Monday, September 15, 2014

Bad, bad blogger: Updates

I apologize for the radio silence these past two months.

I've been doing a number of musical things, but every time I have started to write about them it all seemed too complicated to explain and not terribly interesting to anyone but me.

So herewith some brief updates:

The first week in August, I attended the Bennington Chamber Music Conference (linky here) as an auditor for five days -- basically, I read through a lot of chamber music with random pickup groups, but I wasn't assigned to a set group and didn't get coaching (except for one session when I filled in for a bassoonist in the Schubert octet). I am seriously considering going back for a full week next year. When I first heard about it, it didn't sound appealing (haven't I had enough chamber music coaching in my life already?), but there was something very pleasant about the experience as a whole.

I had a whole month of no piano lessons because my teacher went on vacation (one reason I decided to go to Bennington) -- the longest since I started with him in January 2012! But I kept practicing as usual (maybe a little less diligently on the scales :)). I've been working on Bach (B flat partita), Chopin (Op. 25 No. 1), Brahms (Op. 79, Nos. 1 and 2, and Op. 119, No. 1). Everything still seems like a struggle, but I have noticed that when I do play easier music, I play it much better than I used to. I'm much more aware of the sound that's coming out of the piano. At my first lesson after the break, my teacher suggested we start a new piece, and he chose the Mozart Fantasia and Sonata in C minor. Holy whatever! It's 30 or so pages of finger twisters thinly disguised as sedate classicism. But I'm game.

On the cello, I've been reading string quartets with one of my teachers from college and his wife (a violinist and violist). We've been getting together about once a week for some months now for approximately 2-hour sessions of Mozart, Haydn, Beethoven, and so on. He retired some years ago, but he's played and taught just about everything, so what he lacks in finesse at this point he more than makes up for with intimate knowledge of what these pieces are all about.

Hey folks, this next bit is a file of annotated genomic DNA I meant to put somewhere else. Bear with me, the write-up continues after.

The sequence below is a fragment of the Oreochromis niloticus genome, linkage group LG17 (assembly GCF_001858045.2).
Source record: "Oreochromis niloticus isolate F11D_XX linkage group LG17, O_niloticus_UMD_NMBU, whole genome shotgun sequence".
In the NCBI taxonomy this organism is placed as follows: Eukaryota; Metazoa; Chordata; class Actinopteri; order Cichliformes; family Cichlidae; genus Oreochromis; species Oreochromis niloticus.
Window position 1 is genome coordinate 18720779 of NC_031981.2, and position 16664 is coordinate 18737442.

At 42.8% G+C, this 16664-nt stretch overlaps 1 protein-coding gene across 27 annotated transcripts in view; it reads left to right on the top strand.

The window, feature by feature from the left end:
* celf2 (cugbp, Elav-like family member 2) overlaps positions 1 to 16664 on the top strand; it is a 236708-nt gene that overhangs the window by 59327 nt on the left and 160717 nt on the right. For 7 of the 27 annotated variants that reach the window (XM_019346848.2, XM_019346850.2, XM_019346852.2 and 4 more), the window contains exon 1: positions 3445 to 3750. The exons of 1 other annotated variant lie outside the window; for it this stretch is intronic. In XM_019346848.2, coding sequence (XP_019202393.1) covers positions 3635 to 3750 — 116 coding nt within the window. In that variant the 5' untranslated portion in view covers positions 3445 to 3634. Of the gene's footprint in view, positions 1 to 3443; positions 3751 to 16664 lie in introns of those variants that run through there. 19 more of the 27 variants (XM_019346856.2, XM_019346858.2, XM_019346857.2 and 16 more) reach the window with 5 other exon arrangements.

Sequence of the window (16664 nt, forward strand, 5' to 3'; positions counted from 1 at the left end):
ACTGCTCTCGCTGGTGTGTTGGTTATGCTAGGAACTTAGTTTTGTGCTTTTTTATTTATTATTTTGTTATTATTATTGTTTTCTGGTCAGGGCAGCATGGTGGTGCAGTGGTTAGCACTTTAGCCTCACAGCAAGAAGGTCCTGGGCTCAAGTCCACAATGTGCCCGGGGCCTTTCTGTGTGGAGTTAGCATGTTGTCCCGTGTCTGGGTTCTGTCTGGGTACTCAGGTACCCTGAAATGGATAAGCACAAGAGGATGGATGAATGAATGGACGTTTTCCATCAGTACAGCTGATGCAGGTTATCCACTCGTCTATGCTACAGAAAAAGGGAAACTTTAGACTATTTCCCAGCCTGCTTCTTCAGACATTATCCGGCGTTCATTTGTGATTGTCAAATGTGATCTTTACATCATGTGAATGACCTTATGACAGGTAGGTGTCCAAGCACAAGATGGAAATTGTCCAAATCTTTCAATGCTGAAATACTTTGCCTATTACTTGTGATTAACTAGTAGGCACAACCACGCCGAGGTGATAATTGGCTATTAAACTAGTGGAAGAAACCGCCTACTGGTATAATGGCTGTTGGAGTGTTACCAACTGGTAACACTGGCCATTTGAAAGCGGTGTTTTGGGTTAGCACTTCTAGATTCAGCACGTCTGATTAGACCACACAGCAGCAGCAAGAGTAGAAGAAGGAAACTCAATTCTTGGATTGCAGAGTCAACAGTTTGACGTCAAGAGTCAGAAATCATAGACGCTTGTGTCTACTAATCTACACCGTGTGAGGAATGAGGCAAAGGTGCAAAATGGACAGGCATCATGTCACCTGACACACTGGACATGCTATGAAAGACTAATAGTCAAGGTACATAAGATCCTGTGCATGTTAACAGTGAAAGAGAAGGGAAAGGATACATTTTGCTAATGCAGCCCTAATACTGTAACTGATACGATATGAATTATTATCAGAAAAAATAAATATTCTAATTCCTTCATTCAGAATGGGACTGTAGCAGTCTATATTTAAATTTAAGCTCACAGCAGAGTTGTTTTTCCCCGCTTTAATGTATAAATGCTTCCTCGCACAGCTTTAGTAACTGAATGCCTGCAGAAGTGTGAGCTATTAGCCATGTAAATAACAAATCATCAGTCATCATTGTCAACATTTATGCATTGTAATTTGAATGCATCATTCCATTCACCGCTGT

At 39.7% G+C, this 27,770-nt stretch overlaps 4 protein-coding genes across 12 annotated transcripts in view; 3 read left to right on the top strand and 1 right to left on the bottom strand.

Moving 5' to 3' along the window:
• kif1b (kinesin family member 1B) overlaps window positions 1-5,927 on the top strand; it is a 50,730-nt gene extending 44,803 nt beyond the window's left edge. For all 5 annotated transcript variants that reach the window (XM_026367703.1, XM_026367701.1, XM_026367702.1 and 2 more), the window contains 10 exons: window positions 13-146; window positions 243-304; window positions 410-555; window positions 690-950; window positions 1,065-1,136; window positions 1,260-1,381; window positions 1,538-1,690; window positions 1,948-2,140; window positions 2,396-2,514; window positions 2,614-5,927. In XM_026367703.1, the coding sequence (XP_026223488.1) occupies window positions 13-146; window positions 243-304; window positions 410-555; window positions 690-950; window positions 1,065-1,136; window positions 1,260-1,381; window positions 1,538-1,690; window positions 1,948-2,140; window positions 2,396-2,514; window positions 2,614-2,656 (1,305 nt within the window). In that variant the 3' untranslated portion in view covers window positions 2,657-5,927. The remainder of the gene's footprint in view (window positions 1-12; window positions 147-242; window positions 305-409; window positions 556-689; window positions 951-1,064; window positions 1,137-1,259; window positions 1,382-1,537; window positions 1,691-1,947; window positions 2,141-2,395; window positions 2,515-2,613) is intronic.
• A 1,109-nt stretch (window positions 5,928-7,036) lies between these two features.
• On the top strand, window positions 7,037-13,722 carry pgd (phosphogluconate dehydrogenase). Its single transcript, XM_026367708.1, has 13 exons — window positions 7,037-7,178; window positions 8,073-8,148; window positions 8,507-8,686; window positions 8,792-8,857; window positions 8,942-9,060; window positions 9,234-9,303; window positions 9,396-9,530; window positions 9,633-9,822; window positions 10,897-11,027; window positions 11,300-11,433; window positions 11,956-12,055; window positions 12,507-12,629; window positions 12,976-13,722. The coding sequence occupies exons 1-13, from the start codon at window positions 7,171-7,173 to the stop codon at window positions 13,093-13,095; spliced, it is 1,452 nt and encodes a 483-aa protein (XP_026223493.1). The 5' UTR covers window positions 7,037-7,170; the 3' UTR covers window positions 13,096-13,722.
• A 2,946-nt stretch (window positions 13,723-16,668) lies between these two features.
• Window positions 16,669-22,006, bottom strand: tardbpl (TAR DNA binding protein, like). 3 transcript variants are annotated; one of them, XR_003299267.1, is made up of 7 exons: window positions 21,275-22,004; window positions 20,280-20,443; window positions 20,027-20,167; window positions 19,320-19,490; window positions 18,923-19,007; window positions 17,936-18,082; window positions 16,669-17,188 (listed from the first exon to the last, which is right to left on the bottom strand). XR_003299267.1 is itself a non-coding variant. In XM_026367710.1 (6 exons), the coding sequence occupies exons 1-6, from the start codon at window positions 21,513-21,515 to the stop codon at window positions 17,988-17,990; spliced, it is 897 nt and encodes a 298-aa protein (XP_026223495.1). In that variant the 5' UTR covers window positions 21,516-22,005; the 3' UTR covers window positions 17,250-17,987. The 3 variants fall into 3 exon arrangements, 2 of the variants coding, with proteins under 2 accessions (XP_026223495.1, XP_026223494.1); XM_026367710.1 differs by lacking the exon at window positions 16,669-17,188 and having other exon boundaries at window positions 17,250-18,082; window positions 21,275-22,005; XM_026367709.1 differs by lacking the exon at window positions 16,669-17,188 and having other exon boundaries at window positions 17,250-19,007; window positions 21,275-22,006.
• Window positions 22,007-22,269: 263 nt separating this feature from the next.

I'm in a trio (flute/piano/cello) that is playing a couple of concerts this fall, and we've been rehearsing about twice a month since the spring. The other players are both excellent, which makes it a bit challenging.

I've also been attempting to give my cello practice some structure with two newish things. A while back, I heard an interview with Marta Casals Istomin in which she talked about Casals's late-life daily routine. She said that every day, he worked on a different Bach suite: Monday was G major, Tuesday D minor, and so on; the D major Sixth Suite he would do on both Saturday and Sunday because it's the most difficult. So I decided to try this myself. I had forgotten how hard those last two suites are! I have to confess that I haven't been able to do this every day, and I don't have a set routine, like, if it's Wednesday it must be Suite No. 3, but it's been a good refresher course.

The other is that I decided to work my way through the Popper High School of Cello Playing -- 40 etudes that are the closest thing cellists have to Paganini. I learned a few of them when I was in college, but I never treated them as music, and they really are. Inspired by this guy, I'm also attempting to memorize them. I realize that as a somewhat old lady I will never have the sex appeal of a Gen Y-er videoing himself playing Popper while sitting on the edge of his bed, so I don't know if I'll ever record these at all, but I do like working on them.

Then there's orchestra, which is gearing up for the season's first concert this month.

I'm still teaching a few students. I haven't tried to find more yet. I do enjoy teaching, but not the competition with other teachers, plus I'm not willing to take on just anyone. I don't think my forte is very young students, or hooking kids' interest by being an entertainer.

There are a few other odds and ends, but that should do it for now. I hope to be more inspired to write in the months ahead.


Bill said...

Glad you are still out there and making music.


Anonymous said...

Thanks for the update!